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Jun 14, 2024

Structure First, People Second

Mark shares his views on the importance of “structure first, people second” when building a successful organization. The conversation also highlights common mistakes when developing structure and offers insights on avoiding these issues to build a robust foundation for success.

Audio Only



Cole Abbott (00:00:00 -> 00:00:20)

We always say structure first, people second. Yeah. And so our next two Okay. Episodes are on structure and then people Awesome. Which is very fitting while we wrap up the, uh, sort of nine core competencies Yep. Before moving into frameworks. Cool. Cool. Right, because this should be under the new branding.

Mark Abbott (00:00:21 -> 00:00:22)

I think it will be. Yeah.

Cole Abbott (00:00:23 -> 00:00:41)

So yeah. If it's not, then I didn't give anything away, <laugh>, but it should be. Yep. So we hope you like the new look and feel. Yeah. Because we think it's an improvement. Yes. And obviously studio is pretty cool improving as well. So Yeah. It's a

Mark Abbott (00:00:41 -> 00:00:41)

Forever journey.

Cole Abbott (00:00:42 -> 00:01:02)

It will always be iterative. Yes. And, uh, yeah. Never perfect, but Nope. That's part of why it's fun. Yeah. So we say structure first, people second. Yep. And we sort of, we say structure is one of the most important things in an organization. Yeah. Yeah. Why is that?

Mark Abbott (00:01:02 -> 00:03:31)

Yeah. Um, well, I, I think I've probably said this before, but, uh, to fair paraphrase, Orwell, all tools are equal, but some tools are more equal than others. And, um, ultimately if we don't get structure right, then you'll never get the people right. Uh, because as we'll say in a second structure, first people second. So the structure is how we divide and conquer. It's how we go out and decide what skills and experiences and competencies we need. It's how we decide who's responsible for doing what. It's, um, and the structure needs to evolve as the company evolves through the stages of development. And in fact, structure informs the stages of development. So, um, so in my opinion, nailing the structure competency is actually one of the first things. If you genuinely are focused on building a great company, right? Something where someone would gladly come along and buy it from you, and you'd be happy to sell it to them, or you could pass it on to the next generation with a lot of confidence if that's the thing you want to buy. And that's the story we're selling. And that's, those are the people we want. We want ambitious founders who want to build stage five companies like that. You gotta get structure. Um, 'cause you, the, the better you are at structure, the better you are at managing human energy. The better you are at helping people work together, the better you are at hiring. I mean, um, you know, I tend to look at everything through the eyes of trust, right? And so, character competency and connection, right? Well, competency is all about, you know, it, it manifests itself in the structure. So what are the, what are the competencies we need for right now given you know, who we are and where we're going? Um, and so, you know, so, so to me, you know, like I say, structure all being equal is, is one of the most important tools. And it's actually like everything, you know, I tend to say it's not as complicated as everybody makes it out to be. It's actually not that complicated, right. Um, getting structure, right? So, so get, get structure, right? Understand what it means, understand the basic, uh, guiding principles associated with it. And then, um, and then if you do it right, um, it makes building, running and scaling an organization, I almost wanna say infinitely easy. Or obviously that's not true, but it does, it just makes everything so much easier. Well,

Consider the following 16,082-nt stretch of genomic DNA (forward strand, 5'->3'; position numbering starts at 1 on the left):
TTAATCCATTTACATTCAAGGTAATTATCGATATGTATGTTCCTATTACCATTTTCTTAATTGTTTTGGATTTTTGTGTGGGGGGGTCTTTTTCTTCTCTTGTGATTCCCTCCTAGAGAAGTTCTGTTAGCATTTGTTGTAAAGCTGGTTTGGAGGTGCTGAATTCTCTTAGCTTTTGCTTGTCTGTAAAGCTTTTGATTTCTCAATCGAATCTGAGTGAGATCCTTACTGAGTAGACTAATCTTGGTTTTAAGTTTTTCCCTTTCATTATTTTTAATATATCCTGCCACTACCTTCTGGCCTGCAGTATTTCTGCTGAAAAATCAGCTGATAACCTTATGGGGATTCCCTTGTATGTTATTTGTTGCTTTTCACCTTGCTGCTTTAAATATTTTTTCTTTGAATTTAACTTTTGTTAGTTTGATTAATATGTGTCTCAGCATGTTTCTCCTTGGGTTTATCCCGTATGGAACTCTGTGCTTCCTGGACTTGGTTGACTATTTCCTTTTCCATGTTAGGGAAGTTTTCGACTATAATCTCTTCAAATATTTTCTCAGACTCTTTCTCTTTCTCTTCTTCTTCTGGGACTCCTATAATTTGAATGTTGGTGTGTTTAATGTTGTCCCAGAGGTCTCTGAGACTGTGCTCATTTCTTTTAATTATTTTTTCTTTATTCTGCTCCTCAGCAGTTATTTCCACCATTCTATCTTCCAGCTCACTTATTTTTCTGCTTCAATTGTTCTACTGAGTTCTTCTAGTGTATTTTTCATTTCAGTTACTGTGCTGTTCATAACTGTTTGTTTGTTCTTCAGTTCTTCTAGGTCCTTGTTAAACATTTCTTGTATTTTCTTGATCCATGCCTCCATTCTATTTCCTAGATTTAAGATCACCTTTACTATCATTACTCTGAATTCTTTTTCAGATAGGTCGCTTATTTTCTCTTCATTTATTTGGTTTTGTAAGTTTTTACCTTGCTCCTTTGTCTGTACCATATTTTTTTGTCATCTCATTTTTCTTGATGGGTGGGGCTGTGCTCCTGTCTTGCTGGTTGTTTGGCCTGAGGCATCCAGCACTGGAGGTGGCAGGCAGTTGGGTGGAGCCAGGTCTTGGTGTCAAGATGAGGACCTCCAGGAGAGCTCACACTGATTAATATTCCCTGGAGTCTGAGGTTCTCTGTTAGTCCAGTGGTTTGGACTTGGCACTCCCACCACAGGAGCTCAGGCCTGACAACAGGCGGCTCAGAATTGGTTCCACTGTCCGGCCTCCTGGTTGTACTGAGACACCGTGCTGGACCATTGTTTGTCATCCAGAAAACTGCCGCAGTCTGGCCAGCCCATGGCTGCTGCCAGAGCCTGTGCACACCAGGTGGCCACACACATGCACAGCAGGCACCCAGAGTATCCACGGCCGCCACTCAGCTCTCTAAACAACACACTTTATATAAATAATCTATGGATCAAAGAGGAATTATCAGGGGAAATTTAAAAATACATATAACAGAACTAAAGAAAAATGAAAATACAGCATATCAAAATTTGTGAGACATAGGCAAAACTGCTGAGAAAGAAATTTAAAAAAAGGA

Cole Abbott (00:03:31 -> 00:03:34)

It's not really easy. It's, but it's doable, right? It,

Mark Abbott (00:03:34 -> 00:03:35)

Oh, it's totally doable,

Cole Abbott (00:03:35 -> 00:03:53)

Right? That's, and then when it's, when we say it's easy, it's like, oh, it still takes a lot of effort to make it work, right? And to implement that structure. But it enables you to grow at a sustainable rate. And when we say structure than people, right? People, that's a much, that's much more an unknown. Oh yeah. It's

Mark Abbott (00:03:53 -> 00:03:54)

Much harder.

Cole Abbott (00:03:54 -> 00:04:05)

That's a lot less objective. So if you can put everything in the right place and create that solid foundation to then build off of, right? You're gonna have a much easier time getting

Mark Abbott (00:04:05 -> 00:04:05)

People right.

Cole Abbott (00:04:05 -> 00:04:14)

Getting people right, and getting other things right. Yeah. Especially when we talk about growth. Yeah. Right? 'cause you're setting yourself up for those next stages. So how do,

Mark Abbott (00:04:14 -> 00:04:44)

Can I make one more comment though Yeah. On that? So when I say easy, I'm talking about for someone who should be building Yeah. Right? And, and, and leading a company, right? For, for that person, for someone who's hopefully smart enough, confident enough, focused enough, passionate enough, right. Getting structure right. Really relatively speaking. Mm-Hmm. <affirmative> is one of the easier things to do. And that's what I mean by easy.